An interview with Sébastien Mullier, teacher in Classes Préparatoires aux Grandes Ecoles, doctor in 19th-century French literature and independent art historian.
What role did the work of Victor Hugo play in the restoration of Notre-Dame de Paris ?
Thanks to its success, Hugo’s novel « Notre-Dame de Paris, 1482 », published from 1831, strongly contributed to the rehabilitation and safeguarding of gothic architecture in France : in 1843, a reading of it inspired the idea of a restoration of the Paris cathedral. The restoration was overseen by Eugène Viollet-le-Duc, who was in charge of the construction site from 1845 to 1863, and then went on to illustrate the Hugo novel in the Hugues edition of 1877.
What did Notre-Dame de Paris look like when Hugo published his novel in 1831 ?
In France, from the earliest to the latest decades of the 19th century, the heritage of medieval monuments – sacred or not – was considerably altered, disfigured or even destroyed, as it fell prey to demolition, vandalising or unfaithful restoring ; thus, in 1840, the cathedral of Paris was only a shadow of itself, amputated of its statues of kings, stained glass, tower and west tympanum, damaged by the years, by antique fanatics and by French revolutionaries… Around 1830, the idea of destroying the cathedral to the ground was even discussed !
Did Victor Hugo’s project consist in « rebuilding » the cathedral through literature ?
Exactly. Victor Hugo saw restorers as unfaithful people and traitors : to him, « rebuilding » meant destroying and committing « a heavy stone anachronism ».
For the writer, though, rebuilding consists in « repairing, for the reader, the admirable church of Notre-Dame de Paris » ; for what purpose ? To present the cathedral as it was before. The goal is to give a second life to architecture, in the book’s printed words and pages as well as in the reader’s mind.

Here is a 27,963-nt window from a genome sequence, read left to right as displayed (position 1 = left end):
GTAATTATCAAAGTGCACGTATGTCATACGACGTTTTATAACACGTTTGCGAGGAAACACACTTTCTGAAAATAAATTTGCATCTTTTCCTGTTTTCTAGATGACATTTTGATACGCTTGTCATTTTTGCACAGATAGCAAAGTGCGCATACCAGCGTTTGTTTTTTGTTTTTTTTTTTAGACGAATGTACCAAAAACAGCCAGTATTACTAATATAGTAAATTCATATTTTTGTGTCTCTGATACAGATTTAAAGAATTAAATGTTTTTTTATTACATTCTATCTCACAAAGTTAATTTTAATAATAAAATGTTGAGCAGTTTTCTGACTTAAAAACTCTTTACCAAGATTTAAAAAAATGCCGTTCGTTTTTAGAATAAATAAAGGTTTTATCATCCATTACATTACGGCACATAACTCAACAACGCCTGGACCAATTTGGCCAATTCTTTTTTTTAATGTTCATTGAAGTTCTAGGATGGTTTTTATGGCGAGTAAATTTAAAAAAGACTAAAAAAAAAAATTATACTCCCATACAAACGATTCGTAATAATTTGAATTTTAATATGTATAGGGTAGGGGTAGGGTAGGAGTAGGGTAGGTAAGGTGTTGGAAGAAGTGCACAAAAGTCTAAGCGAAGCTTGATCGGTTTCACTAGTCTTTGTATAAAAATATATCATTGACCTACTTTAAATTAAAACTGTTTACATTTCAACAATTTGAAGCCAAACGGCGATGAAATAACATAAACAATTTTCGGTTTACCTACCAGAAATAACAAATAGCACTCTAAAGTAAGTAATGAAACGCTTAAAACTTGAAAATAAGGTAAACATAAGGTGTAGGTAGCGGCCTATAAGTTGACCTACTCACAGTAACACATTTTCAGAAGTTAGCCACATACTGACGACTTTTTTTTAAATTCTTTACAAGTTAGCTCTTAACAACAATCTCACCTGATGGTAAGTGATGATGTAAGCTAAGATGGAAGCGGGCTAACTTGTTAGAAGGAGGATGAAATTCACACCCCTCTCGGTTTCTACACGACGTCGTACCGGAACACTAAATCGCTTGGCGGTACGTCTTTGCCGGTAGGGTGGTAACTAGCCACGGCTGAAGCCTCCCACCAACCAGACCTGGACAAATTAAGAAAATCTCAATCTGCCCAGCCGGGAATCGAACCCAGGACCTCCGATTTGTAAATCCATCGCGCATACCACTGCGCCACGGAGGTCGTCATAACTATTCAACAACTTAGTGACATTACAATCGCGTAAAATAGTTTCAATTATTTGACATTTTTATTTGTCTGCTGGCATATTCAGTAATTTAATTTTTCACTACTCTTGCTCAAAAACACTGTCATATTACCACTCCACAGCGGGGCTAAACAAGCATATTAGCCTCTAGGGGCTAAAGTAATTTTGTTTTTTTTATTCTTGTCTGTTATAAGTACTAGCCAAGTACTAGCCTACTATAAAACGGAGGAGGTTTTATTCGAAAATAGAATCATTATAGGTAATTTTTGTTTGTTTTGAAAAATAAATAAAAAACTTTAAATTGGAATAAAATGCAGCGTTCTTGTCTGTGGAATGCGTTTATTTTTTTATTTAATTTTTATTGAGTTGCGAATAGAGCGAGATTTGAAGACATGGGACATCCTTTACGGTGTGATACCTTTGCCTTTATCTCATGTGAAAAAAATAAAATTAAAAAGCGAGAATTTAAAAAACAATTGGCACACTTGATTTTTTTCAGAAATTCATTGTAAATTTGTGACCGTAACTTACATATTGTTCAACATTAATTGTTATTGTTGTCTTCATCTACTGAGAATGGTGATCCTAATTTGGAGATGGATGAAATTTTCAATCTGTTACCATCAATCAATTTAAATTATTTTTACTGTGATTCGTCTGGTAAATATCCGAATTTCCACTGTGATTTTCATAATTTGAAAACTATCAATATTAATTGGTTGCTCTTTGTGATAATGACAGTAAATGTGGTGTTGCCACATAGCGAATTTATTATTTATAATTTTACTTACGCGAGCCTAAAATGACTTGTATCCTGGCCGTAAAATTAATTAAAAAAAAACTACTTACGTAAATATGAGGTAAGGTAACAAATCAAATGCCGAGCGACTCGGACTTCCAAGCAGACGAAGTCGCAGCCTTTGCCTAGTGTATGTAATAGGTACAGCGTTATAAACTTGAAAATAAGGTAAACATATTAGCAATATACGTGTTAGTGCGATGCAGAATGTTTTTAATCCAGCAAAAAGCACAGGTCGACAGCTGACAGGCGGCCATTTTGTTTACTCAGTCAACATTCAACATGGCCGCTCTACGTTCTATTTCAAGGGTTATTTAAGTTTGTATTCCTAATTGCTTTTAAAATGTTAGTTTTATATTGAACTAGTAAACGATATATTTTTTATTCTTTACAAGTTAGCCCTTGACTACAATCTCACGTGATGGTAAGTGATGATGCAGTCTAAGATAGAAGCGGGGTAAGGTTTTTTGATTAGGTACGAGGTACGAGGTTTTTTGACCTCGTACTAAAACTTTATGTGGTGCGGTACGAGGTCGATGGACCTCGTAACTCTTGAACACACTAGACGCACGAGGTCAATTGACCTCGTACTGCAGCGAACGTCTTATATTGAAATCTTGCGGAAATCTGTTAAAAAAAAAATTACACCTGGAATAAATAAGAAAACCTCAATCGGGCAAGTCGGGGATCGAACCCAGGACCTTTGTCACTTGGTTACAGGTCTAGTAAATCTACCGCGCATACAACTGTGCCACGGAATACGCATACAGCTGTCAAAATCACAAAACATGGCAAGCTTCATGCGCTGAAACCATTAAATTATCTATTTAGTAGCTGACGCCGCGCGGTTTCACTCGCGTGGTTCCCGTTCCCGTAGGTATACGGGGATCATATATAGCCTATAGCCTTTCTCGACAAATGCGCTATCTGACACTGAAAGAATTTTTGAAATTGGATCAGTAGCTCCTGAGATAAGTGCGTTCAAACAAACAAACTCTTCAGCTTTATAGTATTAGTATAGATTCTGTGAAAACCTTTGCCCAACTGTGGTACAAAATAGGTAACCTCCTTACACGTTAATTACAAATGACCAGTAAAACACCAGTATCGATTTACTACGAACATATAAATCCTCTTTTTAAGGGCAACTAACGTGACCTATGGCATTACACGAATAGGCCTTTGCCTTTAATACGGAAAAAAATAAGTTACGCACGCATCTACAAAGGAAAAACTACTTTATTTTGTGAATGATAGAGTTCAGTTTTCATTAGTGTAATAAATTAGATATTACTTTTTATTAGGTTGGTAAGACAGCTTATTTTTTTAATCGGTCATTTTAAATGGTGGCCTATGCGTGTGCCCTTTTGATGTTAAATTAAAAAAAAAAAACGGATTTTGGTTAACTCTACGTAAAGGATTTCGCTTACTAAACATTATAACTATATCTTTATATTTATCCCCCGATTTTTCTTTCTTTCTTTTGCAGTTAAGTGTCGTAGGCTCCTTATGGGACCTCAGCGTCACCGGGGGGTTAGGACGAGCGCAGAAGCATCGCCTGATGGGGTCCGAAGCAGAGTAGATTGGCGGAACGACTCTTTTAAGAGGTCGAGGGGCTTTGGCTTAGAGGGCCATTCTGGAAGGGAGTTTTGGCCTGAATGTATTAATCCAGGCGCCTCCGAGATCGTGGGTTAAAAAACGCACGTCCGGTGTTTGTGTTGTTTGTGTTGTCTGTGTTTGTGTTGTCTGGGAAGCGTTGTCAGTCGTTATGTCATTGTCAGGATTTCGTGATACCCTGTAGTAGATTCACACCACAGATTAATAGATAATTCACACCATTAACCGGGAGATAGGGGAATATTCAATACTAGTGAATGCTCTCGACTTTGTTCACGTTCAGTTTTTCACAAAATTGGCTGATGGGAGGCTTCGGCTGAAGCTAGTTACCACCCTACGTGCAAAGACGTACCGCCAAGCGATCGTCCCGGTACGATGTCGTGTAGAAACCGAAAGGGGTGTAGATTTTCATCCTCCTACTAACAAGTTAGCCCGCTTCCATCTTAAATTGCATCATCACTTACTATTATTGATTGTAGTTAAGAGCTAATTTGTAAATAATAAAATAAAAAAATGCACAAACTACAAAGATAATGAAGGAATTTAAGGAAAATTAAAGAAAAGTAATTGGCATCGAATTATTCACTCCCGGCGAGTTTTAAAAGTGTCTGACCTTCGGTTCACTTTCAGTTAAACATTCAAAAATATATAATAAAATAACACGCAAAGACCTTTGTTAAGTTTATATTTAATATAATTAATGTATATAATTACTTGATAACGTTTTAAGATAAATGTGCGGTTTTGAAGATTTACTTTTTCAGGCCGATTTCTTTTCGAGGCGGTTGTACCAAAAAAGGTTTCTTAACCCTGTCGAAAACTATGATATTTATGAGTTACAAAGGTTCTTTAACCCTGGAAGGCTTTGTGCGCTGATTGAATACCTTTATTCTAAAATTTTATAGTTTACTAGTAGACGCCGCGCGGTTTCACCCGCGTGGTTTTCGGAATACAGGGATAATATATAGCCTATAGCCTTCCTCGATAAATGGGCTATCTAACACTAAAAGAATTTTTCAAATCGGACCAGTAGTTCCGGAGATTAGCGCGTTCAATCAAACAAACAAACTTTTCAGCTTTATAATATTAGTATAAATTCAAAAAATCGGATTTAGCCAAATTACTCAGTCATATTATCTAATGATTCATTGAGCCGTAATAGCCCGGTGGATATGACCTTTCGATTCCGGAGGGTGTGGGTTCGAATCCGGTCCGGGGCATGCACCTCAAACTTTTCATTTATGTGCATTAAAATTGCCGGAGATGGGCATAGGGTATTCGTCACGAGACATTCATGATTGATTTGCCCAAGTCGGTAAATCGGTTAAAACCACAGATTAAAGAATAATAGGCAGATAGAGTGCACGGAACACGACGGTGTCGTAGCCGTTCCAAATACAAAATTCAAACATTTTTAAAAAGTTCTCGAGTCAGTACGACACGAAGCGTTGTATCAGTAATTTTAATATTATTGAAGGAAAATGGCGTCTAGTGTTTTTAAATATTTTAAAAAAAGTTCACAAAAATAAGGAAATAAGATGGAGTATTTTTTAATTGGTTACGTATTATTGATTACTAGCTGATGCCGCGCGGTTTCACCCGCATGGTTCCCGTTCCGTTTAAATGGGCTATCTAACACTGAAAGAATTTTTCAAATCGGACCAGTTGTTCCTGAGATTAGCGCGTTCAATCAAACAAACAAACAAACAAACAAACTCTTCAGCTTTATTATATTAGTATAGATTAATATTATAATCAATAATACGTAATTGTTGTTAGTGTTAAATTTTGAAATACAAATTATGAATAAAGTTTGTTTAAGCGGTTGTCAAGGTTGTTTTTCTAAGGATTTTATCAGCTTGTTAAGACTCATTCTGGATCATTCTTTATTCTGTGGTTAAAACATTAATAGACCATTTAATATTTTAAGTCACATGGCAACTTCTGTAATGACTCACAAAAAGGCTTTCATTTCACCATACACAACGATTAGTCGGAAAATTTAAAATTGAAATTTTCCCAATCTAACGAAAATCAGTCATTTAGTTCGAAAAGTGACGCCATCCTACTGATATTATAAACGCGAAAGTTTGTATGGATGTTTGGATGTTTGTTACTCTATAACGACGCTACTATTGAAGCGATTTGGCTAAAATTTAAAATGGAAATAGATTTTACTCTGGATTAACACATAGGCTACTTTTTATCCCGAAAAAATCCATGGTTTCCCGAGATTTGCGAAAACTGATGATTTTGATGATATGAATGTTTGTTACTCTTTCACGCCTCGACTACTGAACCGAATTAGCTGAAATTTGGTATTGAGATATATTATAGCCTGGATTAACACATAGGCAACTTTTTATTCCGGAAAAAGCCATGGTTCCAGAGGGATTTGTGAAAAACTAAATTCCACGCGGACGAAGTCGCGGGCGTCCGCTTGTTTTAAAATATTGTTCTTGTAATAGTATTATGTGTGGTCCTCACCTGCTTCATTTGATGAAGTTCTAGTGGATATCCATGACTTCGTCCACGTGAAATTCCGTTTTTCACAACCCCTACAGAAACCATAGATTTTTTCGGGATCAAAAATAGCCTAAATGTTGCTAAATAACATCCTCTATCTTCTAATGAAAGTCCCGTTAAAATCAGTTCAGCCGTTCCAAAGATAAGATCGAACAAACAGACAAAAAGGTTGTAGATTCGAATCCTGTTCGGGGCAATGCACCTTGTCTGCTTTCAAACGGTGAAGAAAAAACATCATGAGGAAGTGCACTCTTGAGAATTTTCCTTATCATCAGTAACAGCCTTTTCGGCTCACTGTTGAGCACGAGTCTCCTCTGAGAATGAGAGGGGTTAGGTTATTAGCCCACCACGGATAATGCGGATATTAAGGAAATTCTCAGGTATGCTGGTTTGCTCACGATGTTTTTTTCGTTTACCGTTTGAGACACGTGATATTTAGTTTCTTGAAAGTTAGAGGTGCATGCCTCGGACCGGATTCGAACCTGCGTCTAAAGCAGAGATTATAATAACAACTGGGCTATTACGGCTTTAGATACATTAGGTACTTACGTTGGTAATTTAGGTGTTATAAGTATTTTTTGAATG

In the first editions of Notre-Dame de Paris, Hugo’s text was accompanied by many illustrations. How was Notre-Dame de Paris represented in these books ?
In the 19th century, illustrations began to reconfigure the gothic cathedral’s gate, by taking it from its medieval, triangular shape, the warhead, to a modern and quadrangular shape. The drawing, be it by Célestin Nanteuil, on the left, or Aimé de Lemud, on the right, operates a synthesis between the outside and the inside, between the outer architecture – the facade – and the inner architecture – the altarpiece, dungeon or crypt… Opening the book means opening a cathedral, in a physical and concrete manner.
Depending on the editions – Renduel in 1832, Perrotin in 44 or Hugues in 77… - the printed and illustrated book is a material, black & white rendering of the theoretical ideas that Hugo had formulated in his novel, particularly his dream of a synthesis between the visible and the readable, or between architecture and literature.